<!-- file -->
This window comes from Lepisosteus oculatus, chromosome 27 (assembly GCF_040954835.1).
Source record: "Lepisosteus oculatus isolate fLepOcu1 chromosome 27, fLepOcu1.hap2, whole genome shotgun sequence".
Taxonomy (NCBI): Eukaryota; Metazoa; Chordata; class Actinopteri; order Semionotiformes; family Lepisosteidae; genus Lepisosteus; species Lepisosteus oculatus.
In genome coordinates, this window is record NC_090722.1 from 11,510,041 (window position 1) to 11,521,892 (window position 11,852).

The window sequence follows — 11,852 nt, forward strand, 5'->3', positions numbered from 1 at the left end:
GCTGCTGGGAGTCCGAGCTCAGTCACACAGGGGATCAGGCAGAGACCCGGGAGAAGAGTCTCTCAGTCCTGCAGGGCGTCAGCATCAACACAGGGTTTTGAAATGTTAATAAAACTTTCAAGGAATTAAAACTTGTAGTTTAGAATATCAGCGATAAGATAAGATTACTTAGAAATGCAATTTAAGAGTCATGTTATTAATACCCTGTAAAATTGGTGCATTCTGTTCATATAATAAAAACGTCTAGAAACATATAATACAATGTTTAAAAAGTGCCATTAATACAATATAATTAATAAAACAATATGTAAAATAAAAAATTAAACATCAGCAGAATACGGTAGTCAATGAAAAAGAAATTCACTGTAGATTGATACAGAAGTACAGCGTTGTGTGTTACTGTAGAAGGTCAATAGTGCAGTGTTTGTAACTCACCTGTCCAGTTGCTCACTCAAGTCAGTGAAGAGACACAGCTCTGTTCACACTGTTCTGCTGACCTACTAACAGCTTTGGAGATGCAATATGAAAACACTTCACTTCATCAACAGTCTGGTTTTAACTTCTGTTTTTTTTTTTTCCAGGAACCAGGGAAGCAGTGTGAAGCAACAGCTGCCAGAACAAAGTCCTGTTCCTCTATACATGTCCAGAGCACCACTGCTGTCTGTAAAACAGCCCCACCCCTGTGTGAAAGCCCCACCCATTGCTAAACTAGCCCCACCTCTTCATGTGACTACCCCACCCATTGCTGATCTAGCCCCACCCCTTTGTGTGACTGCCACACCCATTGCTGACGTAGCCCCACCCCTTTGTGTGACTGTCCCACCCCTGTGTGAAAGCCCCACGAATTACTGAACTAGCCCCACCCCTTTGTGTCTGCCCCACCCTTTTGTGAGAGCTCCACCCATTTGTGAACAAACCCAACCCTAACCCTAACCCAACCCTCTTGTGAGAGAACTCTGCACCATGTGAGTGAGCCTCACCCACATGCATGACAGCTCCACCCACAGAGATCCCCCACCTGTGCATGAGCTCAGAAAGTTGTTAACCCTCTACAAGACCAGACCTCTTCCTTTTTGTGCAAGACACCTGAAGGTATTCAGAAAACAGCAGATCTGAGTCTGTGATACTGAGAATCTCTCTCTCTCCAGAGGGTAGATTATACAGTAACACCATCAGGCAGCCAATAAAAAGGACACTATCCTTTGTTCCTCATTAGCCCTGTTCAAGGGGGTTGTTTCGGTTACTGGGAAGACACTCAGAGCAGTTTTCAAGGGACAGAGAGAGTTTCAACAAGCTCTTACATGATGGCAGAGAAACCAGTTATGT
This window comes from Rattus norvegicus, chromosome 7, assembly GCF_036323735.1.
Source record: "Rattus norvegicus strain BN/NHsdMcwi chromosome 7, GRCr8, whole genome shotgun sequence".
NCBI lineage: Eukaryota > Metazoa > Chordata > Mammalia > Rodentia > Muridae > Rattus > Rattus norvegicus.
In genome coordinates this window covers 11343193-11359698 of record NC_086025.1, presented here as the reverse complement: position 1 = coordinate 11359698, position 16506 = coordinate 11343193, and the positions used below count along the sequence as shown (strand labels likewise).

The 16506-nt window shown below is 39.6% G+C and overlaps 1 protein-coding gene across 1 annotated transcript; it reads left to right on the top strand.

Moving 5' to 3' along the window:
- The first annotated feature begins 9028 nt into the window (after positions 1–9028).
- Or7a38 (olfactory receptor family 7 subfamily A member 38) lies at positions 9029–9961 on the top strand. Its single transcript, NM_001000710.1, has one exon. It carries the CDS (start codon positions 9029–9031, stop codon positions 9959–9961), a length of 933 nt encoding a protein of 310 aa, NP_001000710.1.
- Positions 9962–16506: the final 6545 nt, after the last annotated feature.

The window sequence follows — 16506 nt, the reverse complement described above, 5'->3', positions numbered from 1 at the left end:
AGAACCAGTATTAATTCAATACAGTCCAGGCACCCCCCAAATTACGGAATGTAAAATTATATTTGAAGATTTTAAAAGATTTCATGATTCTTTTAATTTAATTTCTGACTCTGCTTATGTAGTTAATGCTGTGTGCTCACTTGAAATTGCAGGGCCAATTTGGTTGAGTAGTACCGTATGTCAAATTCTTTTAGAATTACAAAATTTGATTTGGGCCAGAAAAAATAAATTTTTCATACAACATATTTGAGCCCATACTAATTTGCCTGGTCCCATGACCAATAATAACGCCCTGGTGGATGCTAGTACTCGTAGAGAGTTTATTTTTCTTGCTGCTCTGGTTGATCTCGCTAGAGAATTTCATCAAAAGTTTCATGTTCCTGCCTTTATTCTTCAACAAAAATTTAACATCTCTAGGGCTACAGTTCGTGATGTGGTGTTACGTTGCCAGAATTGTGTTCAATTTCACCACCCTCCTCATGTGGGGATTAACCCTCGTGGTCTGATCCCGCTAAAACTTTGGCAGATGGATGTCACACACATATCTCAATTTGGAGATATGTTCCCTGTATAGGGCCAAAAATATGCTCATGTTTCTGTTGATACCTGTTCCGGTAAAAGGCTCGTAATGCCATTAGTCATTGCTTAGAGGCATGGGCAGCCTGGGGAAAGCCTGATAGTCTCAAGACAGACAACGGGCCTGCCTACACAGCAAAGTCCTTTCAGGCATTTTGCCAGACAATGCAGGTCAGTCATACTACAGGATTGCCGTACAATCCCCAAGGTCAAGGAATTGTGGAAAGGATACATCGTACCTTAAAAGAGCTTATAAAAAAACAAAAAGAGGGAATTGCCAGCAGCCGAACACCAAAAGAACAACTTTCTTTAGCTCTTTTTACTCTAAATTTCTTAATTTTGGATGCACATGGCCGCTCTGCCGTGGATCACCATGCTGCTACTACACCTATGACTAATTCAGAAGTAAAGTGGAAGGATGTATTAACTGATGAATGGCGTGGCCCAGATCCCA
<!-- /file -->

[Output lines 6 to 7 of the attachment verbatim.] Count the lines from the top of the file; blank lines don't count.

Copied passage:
GCTGCTGGGAGTCCGAGCTCAGTCACACAGGGGATCAGGCAGAGACCCGGGAGAAGAGTCTCTCAGTCCTGCAGGGCGTCAGCATCAACACAGGGTTTTGAAATGTTAATAAAACTTTCAAGGAATTAAAACTTGTAGTTTAGAATATCAGCGATAAGATAAGATTACTTAGAAATGCAATTTAAGAGTCATGTTATTAATACCCTGTAAAATTGGTGCATTCTGTTCATATAATAAAAACGTCTAGAAACATATAATACAATGTTTAAAAAGTGCCATTAATACAATATAATTAATAAAACAATATGTAAAATAAAAAATTAAACATCAGCAGAATACGGTAGTCAATGAAAAAGAAATTCACTGTAGATTGATACAGAAGTACAGCGTTGTGTGTTACTGTAGAAGGTCAATAGTGCAGTGTTTGTAACTCACCTGTCCAGTTGCTCACTCAAGTCAGTGAAGAGACACAGCTCTGTTCACACTGTTCTGCTGACCTACTAACAGCTTTGGAGATGCAATATGAAAACACTTCACTTCATCAACAGTCTGGTTTTAACTTCTGTTTTTTTTTTTTCCAGGAACCAGGGAAGCAGTGTGAAGCAACAGCTGCCAGAACAAAGTCCTGTTCCTCTATACATGTCCAGAGCACCACTGCTGTCTGTAAAACAGCCCCACCCCTGTGTGAAAGCCCCACCCATTGCTAAACTAGCCCCACCTCTTCATGTGACTACCCCACCCATTGCTGATCTAGCCCCACCCCTTTGTGTGACTGCCACACCCATTGCTGACGTAGCCCCACCCCTTTGTGTGACTGTCCCACCCCTGTGTGAAAGCCCCACGAATTACTGAACTAGCCCCACCCCTTTGTGTCTGCCCCACCCTTTTGTGAGAGCTCCACCCATTTGTGAACAAACCCAACCCTAACCCTAACCCAACCCTCTTGTGAGAGAACTCTGCACCATGTGAGTGAGCCTCACCCACATGCATGACAGCTCCACCCACAGAGATCCCCCACCTGTGCATGAGCTCAGAAAGTTGTTAACCCTCTACAAGACCAGACCTCTTCCTTTTTGTGCAAGACACCTGAAGGTATTCAGAAAACAGCAGATCTGAGTCTGTGATACTGAGAATCTCTCTCTCTCCAGAGGGTAGATTATACAGTAACACCATCAGGCAGCCAATAAAAAGGACACTATCCTTTGTTCCTCATTAGCCCTGTTCAAGGGGGTTGTTTCGGTTACTGGGAAGACACTCAGAGCAGTTTTCAAGGGACAGAGAGAGTTTCAACAAGCTCTTACATGATGGCAGAGAAACCAGTTATGT
This window comes from Rattus norvegicus, chromosome 7, assembly GCF_036323735.1.